It’s now after midnight on 20 December 2016. The public consultation on proposals for our healthcare in west, north and east Cumbria has just finished. But this is by no way the end of the story – it’s just the beginning!
Cumbrian communities, the We Need West Cumberland Hospital campaign group, the media (papers, radio and TV), my medical colleagues in primary care, other colleagues from the West Cumberland Hospital, local politicians (councillors, MP’s), and other community representatives have pulled together in a huge effort to try to rescue us from what we all see as plans which would damage us, our families, our friends, our neighbours
I mustn’t forget my colleagues in Voice. I’ve never seen people work so hard! So many hours in meetings, doing research, writing reports, e-mails and letters. All done without fanfare, just pushing for more and better information to be made public and for more technical information which they could forensically investigate. I believe they’ve made a real difference which has helped with responses by others as well as informing our own very detailed response.
It’s time now to gather our thoughts and think of next steps. Most, if not all, of the problems of this consultation have their roots in national policy. The Success Regime was given the job of re-designing the most difficult to manage health area in England in a timeframe which didn’t allow for real community participation in shaping the plans.
I suppose it should have been foreseeable that that timescale meant we would end up with a process where proposals were dropped from on high on the day the consultation started (so where was the engagement?); looking to many like an exercise to tick the box which said ‘engagement and consultation completed’; leading to an increase, not a reduction, in the fear and anger which people felt; leading to Success Regime members increasingly having to publically defend plans which the public (and perhaps eventually some of them) found indefensible.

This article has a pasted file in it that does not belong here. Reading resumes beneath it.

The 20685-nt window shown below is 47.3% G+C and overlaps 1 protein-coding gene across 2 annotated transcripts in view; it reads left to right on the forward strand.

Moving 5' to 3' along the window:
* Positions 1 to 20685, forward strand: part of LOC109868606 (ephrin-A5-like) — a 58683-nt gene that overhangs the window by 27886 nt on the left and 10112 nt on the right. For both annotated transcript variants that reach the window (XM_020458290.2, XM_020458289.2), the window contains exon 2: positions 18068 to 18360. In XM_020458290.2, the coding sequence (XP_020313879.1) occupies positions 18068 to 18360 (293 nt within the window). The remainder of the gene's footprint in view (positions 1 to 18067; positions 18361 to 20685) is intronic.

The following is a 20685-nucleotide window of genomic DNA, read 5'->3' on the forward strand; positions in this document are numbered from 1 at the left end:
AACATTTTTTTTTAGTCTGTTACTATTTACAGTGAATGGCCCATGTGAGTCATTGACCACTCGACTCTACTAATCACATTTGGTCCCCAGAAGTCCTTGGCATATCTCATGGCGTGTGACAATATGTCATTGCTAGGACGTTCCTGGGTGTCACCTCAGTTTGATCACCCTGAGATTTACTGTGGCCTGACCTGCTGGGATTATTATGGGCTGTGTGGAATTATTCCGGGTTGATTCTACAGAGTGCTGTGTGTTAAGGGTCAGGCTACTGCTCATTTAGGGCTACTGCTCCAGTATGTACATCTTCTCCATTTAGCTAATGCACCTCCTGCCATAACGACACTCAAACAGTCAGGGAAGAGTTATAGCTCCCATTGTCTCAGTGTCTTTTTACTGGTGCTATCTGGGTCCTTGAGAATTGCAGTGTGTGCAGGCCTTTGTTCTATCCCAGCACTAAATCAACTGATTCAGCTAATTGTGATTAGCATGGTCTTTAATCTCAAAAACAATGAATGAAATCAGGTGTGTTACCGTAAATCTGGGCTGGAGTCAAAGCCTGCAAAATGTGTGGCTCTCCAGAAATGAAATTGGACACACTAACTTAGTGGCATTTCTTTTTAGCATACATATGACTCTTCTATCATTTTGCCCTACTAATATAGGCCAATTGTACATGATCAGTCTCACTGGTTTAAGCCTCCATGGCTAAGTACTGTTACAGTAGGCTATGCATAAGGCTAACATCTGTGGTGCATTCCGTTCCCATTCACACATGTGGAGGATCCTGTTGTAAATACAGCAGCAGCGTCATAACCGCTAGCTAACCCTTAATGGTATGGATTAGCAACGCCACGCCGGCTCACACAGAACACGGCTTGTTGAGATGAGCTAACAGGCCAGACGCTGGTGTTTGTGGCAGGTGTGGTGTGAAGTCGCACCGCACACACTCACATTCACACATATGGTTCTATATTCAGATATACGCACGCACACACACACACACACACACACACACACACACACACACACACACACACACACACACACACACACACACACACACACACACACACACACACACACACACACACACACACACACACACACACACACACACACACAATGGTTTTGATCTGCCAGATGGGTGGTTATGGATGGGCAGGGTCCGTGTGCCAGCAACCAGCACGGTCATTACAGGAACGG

They have been given an impossible job imposed by a dysfunctional, underfunded health service where NHS England, and ultimately government, tries to force local managers and clinicians into making improbable decisions so they can wash their hand of them.
And of course it is not only happening in Cumbria. The cracks in the NHS are visible nationally. Many areas are becoming aware of the chronic underfunding, not just of the NHS, but of the even more desperate underfunding of Council run social care - the reason why many people languish in expensive hospital beds much longer than is good for them. This is the main reason for the overspend in our NHS.
I could go on, but what is important now is that we keep up the pressure on the decision makers locally, at the same time linking with others across England and Wales to present a case on the national media and to government nationally and regionally. This fight is not just our fight any more.